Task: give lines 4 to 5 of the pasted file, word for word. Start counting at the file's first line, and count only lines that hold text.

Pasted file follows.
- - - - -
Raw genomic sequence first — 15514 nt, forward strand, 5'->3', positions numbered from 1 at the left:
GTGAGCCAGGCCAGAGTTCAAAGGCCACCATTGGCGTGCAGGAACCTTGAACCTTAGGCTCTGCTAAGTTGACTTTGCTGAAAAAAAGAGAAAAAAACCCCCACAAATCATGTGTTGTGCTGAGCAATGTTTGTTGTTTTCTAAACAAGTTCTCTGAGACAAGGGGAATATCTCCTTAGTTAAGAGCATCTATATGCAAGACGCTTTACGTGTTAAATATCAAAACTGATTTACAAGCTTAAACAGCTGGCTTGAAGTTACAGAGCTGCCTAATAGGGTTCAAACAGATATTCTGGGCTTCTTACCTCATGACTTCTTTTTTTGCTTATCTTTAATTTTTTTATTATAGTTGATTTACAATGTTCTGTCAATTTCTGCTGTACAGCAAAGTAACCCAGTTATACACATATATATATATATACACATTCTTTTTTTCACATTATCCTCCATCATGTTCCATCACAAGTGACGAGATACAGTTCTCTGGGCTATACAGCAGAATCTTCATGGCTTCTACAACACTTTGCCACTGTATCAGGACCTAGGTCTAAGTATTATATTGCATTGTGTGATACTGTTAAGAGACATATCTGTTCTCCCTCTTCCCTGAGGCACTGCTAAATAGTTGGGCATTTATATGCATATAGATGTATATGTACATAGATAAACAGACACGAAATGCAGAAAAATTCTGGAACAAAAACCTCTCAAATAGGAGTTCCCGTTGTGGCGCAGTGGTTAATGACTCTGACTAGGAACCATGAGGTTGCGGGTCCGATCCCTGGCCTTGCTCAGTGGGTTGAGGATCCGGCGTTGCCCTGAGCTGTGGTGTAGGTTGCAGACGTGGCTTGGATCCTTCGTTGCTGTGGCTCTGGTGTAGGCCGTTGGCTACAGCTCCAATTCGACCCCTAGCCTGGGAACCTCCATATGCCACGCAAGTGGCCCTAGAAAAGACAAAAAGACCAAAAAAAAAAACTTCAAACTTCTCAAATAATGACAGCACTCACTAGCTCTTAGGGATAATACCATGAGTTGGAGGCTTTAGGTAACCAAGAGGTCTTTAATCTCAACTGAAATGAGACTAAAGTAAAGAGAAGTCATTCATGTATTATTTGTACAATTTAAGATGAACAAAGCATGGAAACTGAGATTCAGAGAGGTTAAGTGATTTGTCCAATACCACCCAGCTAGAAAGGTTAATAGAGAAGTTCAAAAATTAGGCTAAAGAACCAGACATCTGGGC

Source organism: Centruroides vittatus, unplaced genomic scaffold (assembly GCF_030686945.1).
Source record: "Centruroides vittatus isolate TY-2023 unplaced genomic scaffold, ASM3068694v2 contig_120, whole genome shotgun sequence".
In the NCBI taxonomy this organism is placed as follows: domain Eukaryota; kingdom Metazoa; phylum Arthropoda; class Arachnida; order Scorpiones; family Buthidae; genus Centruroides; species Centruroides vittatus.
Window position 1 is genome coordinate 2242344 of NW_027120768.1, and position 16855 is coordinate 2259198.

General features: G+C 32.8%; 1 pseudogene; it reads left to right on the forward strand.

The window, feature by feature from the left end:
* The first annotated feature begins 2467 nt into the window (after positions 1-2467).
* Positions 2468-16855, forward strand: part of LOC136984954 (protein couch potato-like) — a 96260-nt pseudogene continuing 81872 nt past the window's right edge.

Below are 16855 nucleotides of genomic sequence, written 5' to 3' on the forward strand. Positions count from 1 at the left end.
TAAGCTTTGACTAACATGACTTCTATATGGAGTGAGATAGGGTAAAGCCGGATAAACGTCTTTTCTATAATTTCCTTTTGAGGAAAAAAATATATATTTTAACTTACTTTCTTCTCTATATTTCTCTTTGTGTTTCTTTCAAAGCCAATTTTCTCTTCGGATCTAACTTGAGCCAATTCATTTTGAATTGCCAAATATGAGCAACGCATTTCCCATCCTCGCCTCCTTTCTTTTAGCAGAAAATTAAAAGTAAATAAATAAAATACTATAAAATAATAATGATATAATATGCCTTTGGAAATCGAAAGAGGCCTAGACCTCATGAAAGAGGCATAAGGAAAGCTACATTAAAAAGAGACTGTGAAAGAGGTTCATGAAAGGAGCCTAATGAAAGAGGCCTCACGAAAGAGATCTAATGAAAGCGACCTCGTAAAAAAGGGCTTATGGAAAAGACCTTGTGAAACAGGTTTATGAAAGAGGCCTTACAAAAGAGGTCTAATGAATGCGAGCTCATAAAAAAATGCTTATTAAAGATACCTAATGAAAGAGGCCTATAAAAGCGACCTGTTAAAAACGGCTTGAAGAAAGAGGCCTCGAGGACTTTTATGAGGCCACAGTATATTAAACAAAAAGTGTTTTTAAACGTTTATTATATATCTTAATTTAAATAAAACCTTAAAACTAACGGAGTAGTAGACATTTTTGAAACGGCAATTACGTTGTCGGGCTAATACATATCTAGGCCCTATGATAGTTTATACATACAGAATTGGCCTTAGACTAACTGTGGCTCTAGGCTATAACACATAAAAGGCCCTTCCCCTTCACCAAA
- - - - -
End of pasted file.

Source record: "Centruroides vittatus isolate TY-2023 unplaced genomic scaffold, ASM3068694v2 contig_120, whole genome shotgun sequence".
In the NCBI taxonomy this organism is placed as follows: domain Eukaryota; kingdom Metazoa; phylum Arthropoda; class Arachnida; order Scorpiones; family Buthidae; genus Centruroides; species Centruroides vittatus.